The names of mother and daughter Georgia pollsters who memorably testified before the Jan. 6 commission were found on a “death list” maintained by an alleged leader of the militant Oath Keepers group, according to court records.
Ruby Freeman and Wandrea “Shaye” Moss gave heartbreaking testimony to the House Committee in June that they had been the target of racist attacks and threats for doing their job as election aides in the wake of Donald Trump’s unfounded claims that the 2020 presidential election had been rigged.
“I’ve lost my name and I’ve lost my reputation,” Ruby Freeman said in a pre-recorded interview that aired during the hearing. “I have lost my sense of security. All because a group of people, starting with number 45 and his ally Rudy Giuliani, decided to scapegoat me to spread their own lies about how the presidential election was stolen.”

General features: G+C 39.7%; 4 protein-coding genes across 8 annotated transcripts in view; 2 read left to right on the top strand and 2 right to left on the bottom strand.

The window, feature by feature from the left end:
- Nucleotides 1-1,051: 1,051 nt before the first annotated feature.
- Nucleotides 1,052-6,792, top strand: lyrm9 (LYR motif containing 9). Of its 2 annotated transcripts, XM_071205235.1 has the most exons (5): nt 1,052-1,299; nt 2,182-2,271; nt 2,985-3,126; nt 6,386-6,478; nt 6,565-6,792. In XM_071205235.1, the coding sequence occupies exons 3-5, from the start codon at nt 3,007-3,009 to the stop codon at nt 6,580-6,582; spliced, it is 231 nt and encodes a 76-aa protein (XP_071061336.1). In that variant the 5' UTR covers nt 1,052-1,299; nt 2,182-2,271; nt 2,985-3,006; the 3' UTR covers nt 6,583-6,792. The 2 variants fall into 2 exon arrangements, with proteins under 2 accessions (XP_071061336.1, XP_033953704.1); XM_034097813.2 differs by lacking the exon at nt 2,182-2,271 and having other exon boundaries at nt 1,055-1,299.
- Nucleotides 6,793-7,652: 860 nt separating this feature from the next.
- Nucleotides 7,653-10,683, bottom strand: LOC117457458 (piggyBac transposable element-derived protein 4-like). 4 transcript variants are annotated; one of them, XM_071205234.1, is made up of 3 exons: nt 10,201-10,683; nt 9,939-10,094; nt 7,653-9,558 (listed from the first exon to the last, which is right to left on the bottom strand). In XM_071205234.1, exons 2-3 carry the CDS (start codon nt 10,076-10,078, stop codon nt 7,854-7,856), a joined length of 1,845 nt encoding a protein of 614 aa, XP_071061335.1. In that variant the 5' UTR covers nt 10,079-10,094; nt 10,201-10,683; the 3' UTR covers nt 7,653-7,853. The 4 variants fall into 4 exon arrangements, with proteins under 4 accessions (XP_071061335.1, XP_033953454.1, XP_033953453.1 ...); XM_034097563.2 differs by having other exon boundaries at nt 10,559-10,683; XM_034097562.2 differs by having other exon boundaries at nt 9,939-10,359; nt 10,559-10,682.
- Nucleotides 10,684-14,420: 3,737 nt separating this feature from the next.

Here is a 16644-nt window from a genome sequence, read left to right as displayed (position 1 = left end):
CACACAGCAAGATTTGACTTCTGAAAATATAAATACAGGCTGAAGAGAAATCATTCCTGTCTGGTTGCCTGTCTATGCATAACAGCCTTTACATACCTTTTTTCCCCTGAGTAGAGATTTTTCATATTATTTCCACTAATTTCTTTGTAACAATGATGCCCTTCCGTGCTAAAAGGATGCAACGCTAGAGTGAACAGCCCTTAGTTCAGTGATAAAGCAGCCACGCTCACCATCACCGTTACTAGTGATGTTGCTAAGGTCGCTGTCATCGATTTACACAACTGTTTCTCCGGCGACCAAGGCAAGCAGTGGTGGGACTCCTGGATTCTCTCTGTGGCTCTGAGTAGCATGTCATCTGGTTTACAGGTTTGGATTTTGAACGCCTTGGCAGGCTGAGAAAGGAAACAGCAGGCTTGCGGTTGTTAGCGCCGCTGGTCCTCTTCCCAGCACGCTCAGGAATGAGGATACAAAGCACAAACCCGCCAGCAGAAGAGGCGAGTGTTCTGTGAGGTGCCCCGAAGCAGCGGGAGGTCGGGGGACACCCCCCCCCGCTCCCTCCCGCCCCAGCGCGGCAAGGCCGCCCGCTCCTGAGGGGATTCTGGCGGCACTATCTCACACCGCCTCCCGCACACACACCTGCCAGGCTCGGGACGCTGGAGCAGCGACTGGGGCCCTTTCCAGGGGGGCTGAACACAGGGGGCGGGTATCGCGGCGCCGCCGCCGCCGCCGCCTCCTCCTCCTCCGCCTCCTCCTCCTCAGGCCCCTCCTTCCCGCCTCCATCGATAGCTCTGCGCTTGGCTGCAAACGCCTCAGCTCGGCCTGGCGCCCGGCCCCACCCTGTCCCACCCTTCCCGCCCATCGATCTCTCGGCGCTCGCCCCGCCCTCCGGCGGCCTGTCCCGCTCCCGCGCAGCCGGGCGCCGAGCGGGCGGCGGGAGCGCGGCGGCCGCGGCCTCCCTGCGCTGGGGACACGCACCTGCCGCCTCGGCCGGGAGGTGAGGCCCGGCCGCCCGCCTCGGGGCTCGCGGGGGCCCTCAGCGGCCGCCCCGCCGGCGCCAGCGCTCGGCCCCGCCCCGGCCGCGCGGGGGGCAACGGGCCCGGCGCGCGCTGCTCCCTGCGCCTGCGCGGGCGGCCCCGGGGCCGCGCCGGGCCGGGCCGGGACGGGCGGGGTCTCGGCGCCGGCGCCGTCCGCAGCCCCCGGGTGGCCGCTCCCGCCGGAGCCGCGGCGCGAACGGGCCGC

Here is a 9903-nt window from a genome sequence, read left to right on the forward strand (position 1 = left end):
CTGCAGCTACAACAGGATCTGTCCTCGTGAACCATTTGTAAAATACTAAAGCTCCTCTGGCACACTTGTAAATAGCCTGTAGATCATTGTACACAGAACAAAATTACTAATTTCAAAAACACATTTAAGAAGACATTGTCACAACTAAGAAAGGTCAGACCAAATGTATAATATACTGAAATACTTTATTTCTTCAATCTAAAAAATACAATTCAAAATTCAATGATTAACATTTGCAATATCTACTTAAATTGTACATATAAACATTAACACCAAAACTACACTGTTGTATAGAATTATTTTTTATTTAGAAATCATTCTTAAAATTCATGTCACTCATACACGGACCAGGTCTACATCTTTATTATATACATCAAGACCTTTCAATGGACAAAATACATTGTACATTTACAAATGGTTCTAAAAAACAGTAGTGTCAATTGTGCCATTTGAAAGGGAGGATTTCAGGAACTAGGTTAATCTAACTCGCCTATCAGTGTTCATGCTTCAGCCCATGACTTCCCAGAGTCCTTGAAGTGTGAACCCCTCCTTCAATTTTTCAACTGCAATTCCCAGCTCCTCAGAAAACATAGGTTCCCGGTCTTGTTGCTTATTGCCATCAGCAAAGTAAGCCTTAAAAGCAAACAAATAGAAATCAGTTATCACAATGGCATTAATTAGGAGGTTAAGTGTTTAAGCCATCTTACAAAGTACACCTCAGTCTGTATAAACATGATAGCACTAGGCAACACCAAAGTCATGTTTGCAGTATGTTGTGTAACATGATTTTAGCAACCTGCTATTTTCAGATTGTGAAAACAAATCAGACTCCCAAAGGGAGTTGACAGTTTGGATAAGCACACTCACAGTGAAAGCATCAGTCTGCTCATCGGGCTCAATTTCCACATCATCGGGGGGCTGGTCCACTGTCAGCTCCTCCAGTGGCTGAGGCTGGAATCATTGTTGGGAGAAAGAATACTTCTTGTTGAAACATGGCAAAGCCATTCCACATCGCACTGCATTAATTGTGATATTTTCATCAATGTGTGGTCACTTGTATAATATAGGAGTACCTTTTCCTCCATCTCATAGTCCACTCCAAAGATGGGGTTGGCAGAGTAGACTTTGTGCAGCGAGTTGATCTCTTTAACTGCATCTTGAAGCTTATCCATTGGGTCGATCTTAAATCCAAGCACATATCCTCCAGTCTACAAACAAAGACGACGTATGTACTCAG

Moss, Freeman’s daughter, testified that she no longer felt safe leaving the house.
The women’s names were written on a piece of paper labeled “death list,” found by police at the home of suspected oath-keeper Thomas Caldwell, according to court documents.
Caldwell, a Navy veteran who once served as a FBI Section Chief, is one of nine alleged Oathkeepers charged with seditious conspiracy after the January 6, 2021 attack on the Capitol.
Caldwell is also charged with obstructing official proceedings, destroying government property and unlawful access to prohibited buildings or areas, according to the complaints against him. He was known in the group as “Commander Tom,” authorities said.
Federal prosecutors announced the existence of the “death list” early this month, but did not include the names of the workers. However, a court filed by Caldwell’s attorney in response revealed their identities in a footnote, including: Politico’s Kyle Cheney was the first to notice.
Caldwell’s attorney claimed in his file on Friday that the list is nothing more than a harmless “doodlepad.”
“This document is not a ‘list’, but rather a scribble pad. The words ‘kill list’ are capitalized, while the rest of the writing on the doodle pad is capitalized and lower-case,” the defense movement argued to rule out the notepad evidence in the Caldwell case.